A leading Tory donor at the centre of the police probe into the cash-for-honours affair has been questioned under caution, it was reported today.
Robert Edmiston, the head of automotive IM group, loaned the Conservative party £2 million, and has since said he does not want to be repaid the money.
The multi-millionaire was nominated for a peerage, which was blocked by the House of Lords watchdog in relation to tax issues.
An investigation by The Times names Mr Edmiston, along with donors Lord Laidlaw, Lord Ashcroft and Swedish businessman Johan Eliasch as the rich benefactors who had been questioned.
Shadow chancellor George Osborne would not comment on the reports, but said the Tories were committed to introducing new policies that would help "clean up" politics in Britain.
"The story is actually something about something that happened many months ago," he told Radio Five Live this morning.
A Guardian investigation on Sunday placed the Tories at the centre of "secret" funding allegations at Coleshill Manor in the Midlands Industrial Council. But the Conservatives insisted the Constituency Campaigning Services centre (CCS) based there was not part of the party, and should not be subject to normal party procedures.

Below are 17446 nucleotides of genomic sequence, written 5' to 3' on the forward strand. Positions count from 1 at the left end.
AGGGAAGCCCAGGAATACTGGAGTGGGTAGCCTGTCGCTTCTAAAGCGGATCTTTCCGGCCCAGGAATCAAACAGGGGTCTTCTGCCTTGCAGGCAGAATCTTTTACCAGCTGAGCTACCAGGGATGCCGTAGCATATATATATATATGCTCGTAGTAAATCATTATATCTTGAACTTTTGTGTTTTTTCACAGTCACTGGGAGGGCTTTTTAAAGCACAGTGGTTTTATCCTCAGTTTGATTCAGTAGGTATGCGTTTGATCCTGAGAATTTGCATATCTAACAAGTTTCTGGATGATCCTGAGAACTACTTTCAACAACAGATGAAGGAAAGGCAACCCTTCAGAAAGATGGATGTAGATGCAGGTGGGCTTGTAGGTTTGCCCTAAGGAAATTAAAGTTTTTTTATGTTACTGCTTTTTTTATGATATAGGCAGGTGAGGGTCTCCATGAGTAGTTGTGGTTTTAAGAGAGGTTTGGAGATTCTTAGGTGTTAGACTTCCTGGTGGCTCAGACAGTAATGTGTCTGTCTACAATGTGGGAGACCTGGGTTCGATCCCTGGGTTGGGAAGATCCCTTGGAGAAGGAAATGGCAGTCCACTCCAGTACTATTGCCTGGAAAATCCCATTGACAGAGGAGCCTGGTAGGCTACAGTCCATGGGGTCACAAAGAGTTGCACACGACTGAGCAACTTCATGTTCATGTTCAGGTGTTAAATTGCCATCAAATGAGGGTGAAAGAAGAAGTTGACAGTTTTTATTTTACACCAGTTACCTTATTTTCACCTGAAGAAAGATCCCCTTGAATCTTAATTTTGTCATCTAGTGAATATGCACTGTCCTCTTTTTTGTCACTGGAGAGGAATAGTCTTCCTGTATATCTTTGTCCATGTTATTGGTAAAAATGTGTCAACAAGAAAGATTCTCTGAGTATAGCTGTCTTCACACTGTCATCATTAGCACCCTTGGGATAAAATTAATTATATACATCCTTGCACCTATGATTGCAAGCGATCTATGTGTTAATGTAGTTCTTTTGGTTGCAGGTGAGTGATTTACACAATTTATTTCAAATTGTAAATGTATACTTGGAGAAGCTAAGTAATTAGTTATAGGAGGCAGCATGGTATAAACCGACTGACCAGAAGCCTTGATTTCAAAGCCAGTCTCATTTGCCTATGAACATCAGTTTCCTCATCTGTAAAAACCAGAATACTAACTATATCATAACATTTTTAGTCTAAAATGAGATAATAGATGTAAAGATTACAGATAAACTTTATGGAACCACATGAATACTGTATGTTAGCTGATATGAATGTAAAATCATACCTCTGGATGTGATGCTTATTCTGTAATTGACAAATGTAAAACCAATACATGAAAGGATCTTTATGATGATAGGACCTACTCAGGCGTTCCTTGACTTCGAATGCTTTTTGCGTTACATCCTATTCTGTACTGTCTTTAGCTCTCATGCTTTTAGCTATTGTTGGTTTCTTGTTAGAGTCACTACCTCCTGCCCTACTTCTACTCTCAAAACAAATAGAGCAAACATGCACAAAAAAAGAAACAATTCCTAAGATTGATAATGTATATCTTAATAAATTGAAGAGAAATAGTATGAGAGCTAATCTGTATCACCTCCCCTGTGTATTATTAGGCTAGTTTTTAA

Tory leader David Cameron admitted on Sunday that Coleshill was part of the party, and - refusing to name who they were - said he had met the Tory backers from the Midlands Industrial Council.
According to the Electoral Commission's guidelines, "regulated donees" should be members of registered parties or individual holders of elective office, or members associations.
Labour chair Hazel Blears wrote to Tory deputy chair Lord Ashcroft demanding an explanation and today challenged David Cameron over his party's pledge to "clean up politics".
"He could make a good start by addressing the growing number of questions about his own party's finances," she said.
"He needs to be open and transparent about the Midlands Industrial Council. This body, chaired by Robert Edmiston, has given hundreds of thousands of pounds to the Conservative Party in recent years - including to Cameron's own constituency party - but the names of the businessmen who give money through the Council are kept secret.
"Yesterday, David Cameron said he knew who they are and has indeed met them, but he won't tell anybody else. If he is truly committed to openness then he must name them."
John Hutton, Labour's work and pensions secretary, echoed Ms Blears' calls to name "these secret backers who are bankrolling Tory campaigns".
"These stunning admissions by David Cameron raise serious questions about the Tories' secret funding arrangements," he said.
Tony Blair's personal fundraiser Lord Levy, Des Smith, a head teacher and member of the specialist schools and academies trust, and businessman Sir Christopher Evans who lent Labour £1 million before the last election, were arrested by the police as part of the cross-party probe. All three have been bailed and protest their innocence.
Last week it emerged Ruth Turner, one of Tony Blair's aides, was questioned under caution by officers from Scotland Yard.
A spokeswoman for the Metropolitan police today refused to discuss anyone being questioned as part of the ongoing cash-for-honours investigation.